SOUTH PORTLAND — City voters decided Tuesday that city councilors got it right in July, when they approved a second version of short-term rental regulations that banned unhosted stays in residential neighborhoods.

The referendum capped a yearlong struggle that has consumed the city – as it has communities across the nation – over home rentals promoted on popular websites such as Airbnb and HomeAway.

The vote was 6,375 to 5,378, with 1,550 blanks, according to City Clerk Emily Scully.

“We have protected the integrity of our neighborhoods,” said Jeff Steinbrink, president of Neighbors for Neighborhoods, a group that supported the ordinances.

“A lot of very dedicated people worked very hard to make this happen and we are very happy with the results,” Steinbrink said. “We knocked on nearly every door in South Portland.”

John Murphy, a short-term rental operator and leader of South Portland Citizens for Property Rights, a group that opposed the ordinances, declined to comment Tuesday.


Activists on both sides of the issue said they were defending property rights.

Supporters of the regulations said they wanted to preserve residential neighborhoods and stop houses from being turned into boutique hotels. Opponents said the regulations would go too far, including a ban on unhosted or non-owner-occupied rentals that they said would put most operators out of business.

The City Council voted 5-2 in July to approve zoning and licensing ordinances for short-term rentals, then put the regulations on hold after a second successful referendum petition. The first referendum petition had caused the council to repeal and modify an initial set of regulations approved in February.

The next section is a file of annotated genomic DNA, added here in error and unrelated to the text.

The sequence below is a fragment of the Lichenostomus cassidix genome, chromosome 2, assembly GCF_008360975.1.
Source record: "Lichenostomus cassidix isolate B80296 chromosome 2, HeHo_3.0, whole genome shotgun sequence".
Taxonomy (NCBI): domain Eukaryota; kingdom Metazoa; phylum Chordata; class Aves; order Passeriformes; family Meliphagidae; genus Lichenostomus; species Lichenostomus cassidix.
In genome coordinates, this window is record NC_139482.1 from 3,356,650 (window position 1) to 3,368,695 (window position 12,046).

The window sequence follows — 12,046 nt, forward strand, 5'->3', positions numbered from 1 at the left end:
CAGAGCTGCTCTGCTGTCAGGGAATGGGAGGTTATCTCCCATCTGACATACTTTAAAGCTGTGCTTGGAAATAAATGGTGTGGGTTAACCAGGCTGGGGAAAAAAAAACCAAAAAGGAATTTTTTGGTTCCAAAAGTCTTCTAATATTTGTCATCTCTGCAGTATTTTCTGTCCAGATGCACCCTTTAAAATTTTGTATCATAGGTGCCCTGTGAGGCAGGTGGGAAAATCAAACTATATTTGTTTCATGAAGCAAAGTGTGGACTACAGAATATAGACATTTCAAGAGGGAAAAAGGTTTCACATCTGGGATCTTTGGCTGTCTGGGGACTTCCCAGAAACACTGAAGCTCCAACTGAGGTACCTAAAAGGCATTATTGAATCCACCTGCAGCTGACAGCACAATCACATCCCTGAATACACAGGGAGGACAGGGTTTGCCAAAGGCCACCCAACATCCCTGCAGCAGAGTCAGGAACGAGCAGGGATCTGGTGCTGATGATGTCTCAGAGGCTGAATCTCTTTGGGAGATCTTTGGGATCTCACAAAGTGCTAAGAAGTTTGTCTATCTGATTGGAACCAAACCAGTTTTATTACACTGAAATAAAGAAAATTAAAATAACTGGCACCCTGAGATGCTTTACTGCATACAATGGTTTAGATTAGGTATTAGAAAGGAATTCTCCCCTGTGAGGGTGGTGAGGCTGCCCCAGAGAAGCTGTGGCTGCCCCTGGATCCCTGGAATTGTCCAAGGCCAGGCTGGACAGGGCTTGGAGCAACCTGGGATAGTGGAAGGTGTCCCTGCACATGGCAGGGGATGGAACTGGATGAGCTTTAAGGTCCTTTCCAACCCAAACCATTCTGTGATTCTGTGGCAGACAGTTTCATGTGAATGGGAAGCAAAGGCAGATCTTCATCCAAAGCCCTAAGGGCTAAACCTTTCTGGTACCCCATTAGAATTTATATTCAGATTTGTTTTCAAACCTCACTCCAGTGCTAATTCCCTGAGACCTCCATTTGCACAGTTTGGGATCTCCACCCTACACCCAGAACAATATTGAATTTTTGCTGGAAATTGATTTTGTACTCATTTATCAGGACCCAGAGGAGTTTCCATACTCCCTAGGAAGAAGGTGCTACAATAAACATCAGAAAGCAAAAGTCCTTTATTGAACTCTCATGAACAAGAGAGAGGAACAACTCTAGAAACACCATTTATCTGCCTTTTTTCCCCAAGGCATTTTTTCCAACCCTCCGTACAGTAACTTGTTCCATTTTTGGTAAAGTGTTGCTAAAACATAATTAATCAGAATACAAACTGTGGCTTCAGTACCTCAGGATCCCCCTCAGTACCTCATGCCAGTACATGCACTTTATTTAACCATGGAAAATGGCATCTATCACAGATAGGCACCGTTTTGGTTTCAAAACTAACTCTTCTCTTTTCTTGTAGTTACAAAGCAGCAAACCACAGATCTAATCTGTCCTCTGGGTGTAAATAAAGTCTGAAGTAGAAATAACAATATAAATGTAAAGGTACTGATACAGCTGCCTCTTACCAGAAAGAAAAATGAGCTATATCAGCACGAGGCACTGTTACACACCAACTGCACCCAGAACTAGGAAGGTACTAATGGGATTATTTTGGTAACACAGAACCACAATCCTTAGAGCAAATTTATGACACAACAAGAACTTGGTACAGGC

The relaxed rules would still ban unhosted short-term rentals in residential zones. Hosted short-term rentals – where the owner lives on the premises – would be allowed in residential areas under certain conditions.

The regulations would allow two adult guests per bedroom, with a maximum of six guests per house. The original ordinance capped the total number of guests at two adults.

The council also dropped an initial ban on homeowners renting out their houses while on vacation. Owners of detached single-family homes could rent their houses for up to 14 days per year when they are away.


As of November 2017, there were 282 short-term rentals in South Portland listed on multiple websites, and 75 percent of them were for entire homes, according to the city’s online consultant.

Many other U.S. cities are struggling to rein in short-term rentals, including neighboring Portland, where the city council is already working to tighten rules approved last year.

Kelley Bouchard can be contacted at 791-6328 or at:

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